By New Times
By Robrt L. Pela and Amy Silverman
By Katrina Montgomery
By Kathleen Vanesian
By Monica Alonzo
By Benjamin Leatherman
By Robrt L. Pela
By Katrina Montgomery
Well: Lisa Kron’s autobiographical play, set in the Lansing, Michigan, neighborhood where she grew up, delves into her family’s medical history and addresses issues of health and sickness via her chronically ill mother and the community that this woman once saved from decline after its racial integration. Kron’s main conceit is her script’s structure: It’s presented as a work in progress, one in which the actors often refuse to follow what’s on the page, even as we look on. The original, in which Kron appeared as herself, was nominated for a Tony Award. This Arizona Women’s Theatre production, directed by Ann Tully, is an Arizona première, with performances Thursday to Sunday through April 29. Ticket prices vary, depending on the day of the show; reservations are available at http://www.azwtc.org/ or by calling 480-607-7107. AWT performs at Stable Arts Theatre, 7610 E. McDonald Dr., south of Lincoln and east of Scottsdale Road.
My Fair Lady: The rain in Spain will be falling mainly on the theatrical plain of Broadway Palm Dinner Theatre, which brings us this famed Lerner-Loewe musical through mid-April. Based on George Bernard Shaw’s Pygmalion, My Fair Lady contains more classic tunes in its first act alone (“Wouldn’t It Be Loverly?”; “The Rain in Spain”; “I Could Have Danced All Night”; “On the Street Where You Live”) than most composers have turned out in an entire career. The original cast of the show’s 1956 debut production, directed by Moss Hart and choreographed by Hanya Holm, included Rex Harrison, Julie Andrews, and Cathleen Nesbitt, and ran for an incredible 2,717 performances, a record at the time. And who can forget Al Hirschfeld’s infamous playbill cover drawing depicting Eliza as a marionette being manipulated by Henry Higgins, whose own strings are being yanked by a heavenly George Bernard Shaw? This dine-and-ogle version plays through April 14 at Broadway Palm Dinner Theatre, 5247 E. Brown Rd. in Mesa. Call 480-325-6700 for tickets and showtimes.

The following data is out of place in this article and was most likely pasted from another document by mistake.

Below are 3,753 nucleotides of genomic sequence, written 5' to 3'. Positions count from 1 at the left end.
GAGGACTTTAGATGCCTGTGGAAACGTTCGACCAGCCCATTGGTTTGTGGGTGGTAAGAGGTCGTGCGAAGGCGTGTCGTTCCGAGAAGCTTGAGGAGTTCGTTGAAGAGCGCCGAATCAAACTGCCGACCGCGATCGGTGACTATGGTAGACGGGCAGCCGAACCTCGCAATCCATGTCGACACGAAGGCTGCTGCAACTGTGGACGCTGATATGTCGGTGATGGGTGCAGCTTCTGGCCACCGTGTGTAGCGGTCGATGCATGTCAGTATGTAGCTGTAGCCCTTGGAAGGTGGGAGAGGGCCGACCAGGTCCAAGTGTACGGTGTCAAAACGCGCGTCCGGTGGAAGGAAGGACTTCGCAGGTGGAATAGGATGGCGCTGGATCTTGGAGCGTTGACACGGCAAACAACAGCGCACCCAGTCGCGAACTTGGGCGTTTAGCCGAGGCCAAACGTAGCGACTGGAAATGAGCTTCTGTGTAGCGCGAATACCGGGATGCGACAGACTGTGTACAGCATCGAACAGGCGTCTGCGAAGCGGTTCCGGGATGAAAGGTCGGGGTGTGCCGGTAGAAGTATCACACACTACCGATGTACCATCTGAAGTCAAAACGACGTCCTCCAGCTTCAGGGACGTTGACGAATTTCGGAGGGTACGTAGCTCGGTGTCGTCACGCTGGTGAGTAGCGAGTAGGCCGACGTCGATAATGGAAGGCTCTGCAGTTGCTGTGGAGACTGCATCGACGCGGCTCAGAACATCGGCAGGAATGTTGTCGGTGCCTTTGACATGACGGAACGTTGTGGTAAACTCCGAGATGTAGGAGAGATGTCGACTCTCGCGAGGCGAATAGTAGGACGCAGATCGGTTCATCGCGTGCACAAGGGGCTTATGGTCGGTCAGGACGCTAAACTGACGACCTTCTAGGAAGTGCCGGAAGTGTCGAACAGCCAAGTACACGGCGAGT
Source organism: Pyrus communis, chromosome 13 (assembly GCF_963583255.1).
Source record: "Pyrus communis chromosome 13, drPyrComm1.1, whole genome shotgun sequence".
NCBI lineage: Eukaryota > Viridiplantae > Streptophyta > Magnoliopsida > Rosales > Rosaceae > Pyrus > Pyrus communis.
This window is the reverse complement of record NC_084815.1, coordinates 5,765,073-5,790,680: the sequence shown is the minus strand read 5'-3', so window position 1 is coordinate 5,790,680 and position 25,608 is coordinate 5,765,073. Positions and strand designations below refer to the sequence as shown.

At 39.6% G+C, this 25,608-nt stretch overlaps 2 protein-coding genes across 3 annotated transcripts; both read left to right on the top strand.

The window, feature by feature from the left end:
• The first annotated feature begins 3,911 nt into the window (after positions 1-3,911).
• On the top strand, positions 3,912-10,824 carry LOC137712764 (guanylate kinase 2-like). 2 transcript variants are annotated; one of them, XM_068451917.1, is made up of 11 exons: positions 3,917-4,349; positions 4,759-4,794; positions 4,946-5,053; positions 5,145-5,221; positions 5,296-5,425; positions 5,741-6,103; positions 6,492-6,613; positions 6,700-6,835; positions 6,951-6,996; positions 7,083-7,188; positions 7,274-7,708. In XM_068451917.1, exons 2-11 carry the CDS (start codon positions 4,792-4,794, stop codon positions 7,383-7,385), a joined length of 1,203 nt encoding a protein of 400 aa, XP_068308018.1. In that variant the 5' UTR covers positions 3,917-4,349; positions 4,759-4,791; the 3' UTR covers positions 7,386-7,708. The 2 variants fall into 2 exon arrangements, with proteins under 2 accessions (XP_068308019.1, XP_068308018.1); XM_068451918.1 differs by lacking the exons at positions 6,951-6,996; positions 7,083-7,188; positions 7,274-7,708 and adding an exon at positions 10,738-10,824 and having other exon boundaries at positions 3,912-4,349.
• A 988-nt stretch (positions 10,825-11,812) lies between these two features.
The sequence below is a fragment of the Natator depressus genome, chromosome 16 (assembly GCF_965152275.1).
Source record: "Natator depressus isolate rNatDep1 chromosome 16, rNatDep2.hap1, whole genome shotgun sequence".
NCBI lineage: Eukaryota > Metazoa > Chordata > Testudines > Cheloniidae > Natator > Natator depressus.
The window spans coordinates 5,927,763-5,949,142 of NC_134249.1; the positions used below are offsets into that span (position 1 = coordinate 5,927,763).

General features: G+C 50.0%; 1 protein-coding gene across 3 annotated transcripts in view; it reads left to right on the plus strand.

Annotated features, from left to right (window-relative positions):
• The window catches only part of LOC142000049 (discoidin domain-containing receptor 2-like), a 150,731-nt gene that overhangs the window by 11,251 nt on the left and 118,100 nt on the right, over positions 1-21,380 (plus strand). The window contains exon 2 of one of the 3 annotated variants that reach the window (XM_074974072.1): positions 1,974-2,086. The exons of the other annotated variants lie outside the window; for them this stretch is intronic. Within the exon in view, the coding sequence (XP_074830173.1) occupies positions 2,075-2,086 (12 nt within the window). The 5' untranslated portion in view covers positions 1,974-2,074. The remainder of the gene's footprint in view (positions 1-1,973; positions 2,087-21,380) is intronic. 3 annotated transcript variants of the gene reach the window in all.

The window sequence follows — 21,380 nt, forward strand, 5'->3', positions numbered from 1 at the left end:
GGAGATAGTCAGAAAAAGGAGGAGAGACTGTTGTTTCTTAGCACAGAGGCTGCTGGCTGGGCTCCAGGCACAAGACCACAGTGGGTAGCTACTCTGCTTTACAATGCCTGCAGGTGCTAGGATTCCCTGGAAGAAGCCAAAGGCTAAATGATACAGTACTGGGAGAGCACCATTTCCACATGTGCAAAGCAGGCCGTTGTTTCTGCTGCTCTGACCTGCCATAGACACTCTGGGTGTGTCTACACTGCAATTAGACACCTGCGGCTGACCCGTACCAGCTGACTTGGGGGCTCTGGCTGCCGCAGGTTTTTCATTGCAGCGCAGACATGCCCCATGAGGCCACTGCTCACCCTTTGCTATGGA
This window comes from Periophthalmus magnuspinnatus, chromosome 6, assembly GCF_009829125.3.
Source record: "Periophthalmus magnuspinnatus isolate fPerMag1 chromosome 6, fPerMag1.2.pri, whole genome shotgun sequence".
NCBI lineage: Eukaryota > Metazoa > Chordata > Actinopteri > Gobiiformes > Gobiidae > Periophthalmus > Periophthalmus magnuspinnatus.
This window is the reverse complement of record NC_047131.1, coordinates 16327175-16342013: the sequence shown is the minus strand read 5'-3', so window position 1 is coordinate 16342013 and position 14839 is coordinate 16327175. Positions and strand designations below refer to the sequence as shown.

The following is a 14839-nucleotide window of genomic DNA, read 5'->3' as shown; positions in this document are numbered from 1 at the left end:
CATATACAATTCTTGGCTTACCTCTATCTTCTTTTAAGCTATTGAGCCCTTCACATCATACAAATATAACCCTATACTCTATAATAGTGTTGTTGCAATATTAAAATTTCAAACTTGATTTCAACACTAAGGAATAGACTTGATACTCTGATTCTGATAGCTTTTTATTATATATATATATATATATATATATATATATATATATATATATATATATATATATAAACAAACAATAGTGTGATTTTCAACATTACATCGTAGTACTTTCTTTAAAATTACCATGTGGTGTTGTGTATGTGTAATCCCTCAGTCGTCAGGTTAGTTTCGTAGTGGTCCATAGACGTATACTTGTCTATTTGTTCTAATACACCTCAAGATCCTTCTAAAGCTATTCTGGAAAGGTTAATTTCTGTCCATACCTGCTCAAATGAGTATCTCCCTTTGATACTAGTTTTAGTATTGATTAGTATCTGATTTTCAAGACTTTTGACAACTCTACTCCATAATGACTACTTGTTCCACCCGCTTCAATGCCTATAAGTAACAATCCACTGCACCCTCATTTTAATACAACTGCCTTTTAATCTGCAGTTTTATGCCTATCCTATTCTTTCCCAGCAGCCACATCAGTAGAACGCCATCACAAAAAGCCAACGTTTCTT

Pajama Tops: In celebration of its 25th anniversary, Copperstate Dinner Theatre is trotting out a remount of this, its first-ever production. One can’t imagine that a quarter-century has done anything to improve Mawby Green and Ed Feilbert’s script, one of those silly sex farces in which stereotypically goofy people tease us and each other for two hours before finally not having sex. There’s a ditzy maid, an oafish police inspector, a woman-hating poet who’s secretly gay, and a chic young couple who own the French villa in which the action, such as it is, takes place. Through May 20 at Copperstate Dinner Theater, inside Phoenix Greyhound Park, 3801 E. Washington St. For curtain times and ticket prices, call 602-279-3129.
Psycho Beach Party: Artists Theatre Project is probably hoping that no one remembers Phoenix Little Theater’s crafty, long-ago production of this campy Charles Busch favorite. PLT’s stunningly silly version starred Christopher Wynn in a giant, polka-dot party dress and Kirby Holt in a dirndl, either of which would be a tough act to follow even more than a decade later. If anyone can come close to making fun from Busch’s expert spoof of ’60s beach party films, it’s @PRO, which has scored in the past with equally broad burlesques. Time will tell, Berdine. Through April 29 at Soul Invictus, 1022 NW Grand Ave. Call 602-614-4154 or visit http://www.soulinvictus.com for times, ticket reservations, and more information.
Suds: Local critics haven’t much liked this goofball extravaganza of tunes from the 1960s, and who can blame them? Of the innumerable inane musical revues that attempt to wrap era-specific pop songs around a slim story, this one’s the hokiest. To sell its silly tale of a Laundromat owner who attempts suicide and is cornered by a trio of guardian angels, a troupe really needs talented singers with a wide range of singing styles. Desert Stages has chosen a different route; thankfully, there are always audiences who don’t care who’s crooning “Wait a Minute, Mr. Postman,” “You Can’t Hurry Love,” or “Wishing and Hoping”; they just want their big slice of ’60s pie. This one may be mincemeat, but it’s been playing for months on end, and Desert Stages plans to keep it afloat through the end of April in its Theatre’s Actor’s Café at 4720 North Scottsdale Road. Curtain is at 7:30 on Fridays and Saturdays; tickets are $20-$25. Call 480-483-1664 for reservations.